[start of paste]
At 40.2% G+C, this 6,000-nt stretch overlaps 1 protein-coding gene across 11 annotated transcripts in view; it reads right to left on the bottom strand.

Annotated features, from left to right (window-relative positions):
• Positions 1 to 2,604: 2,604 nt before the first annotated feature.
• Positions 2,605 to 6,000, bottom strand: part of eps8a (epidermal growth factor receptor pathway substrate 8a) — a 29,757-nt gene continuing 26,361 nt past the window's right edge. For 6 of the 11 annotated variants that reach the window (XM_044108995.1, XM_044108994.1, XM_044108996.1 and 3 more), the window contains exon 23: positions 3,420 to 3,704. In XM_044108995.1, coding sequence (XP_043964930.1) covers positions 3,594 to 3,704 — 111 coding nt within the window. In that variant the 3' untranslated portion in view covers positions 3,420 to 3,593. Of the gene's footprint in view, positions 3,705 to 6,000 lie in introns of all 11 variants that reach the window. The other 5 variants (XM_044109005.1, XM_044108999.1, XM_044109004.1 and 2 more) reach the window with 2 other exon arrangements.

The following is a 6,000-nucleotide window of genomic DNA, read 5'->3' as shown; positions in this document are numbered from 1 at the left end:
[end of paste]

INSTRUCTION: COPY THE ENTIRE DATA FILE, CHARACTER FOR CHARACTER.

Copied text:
At 40.2% G+C, this 6,000-nt stretch overlaps 1 protein-coding gene across 11 annotated transcripts in view; it reads right to left on the bottom strand.

Annotated features, from left to right (window-relative positions):
• Positions 1 to 2,604: 2,604 nt before the first annotated feature.
• Positions 2,605 to 6,000, bottom strand: part of eps8a (epidermal growth factor receptor pathway substrate 8a) — a 29,757-nt gene continuing 26,361 nt past the window's right edge. For 6 of the 11 annotated variants that reach the window (XM_044108995.1, XM_044108994.1, XM_044108996.1 and 3 more), the window contains exon 23: positions 3,420 to 3,704. In XM_044108995.1, coding sequence (XP_043964930.1) covers positions 3,594 to 3,704 — 111 coding nt within the window. In that variant the 3' untranslated portion in view covers positions 3,420 to 3,593. Of the gene's footprint in view, positions 3,705 to 6,000 lie in introns of all 11 variants that reach the window. The other 5 variants (XM_044109005.1, XM_044108999.1, XM_044109004.1 and 2 more) reach the window with 2 other exon arrangements.

The following is a 6,000-nucleotide window of genomic DNA, read 5'->3' as shown; positions in this document are numbered from 1 at the left end: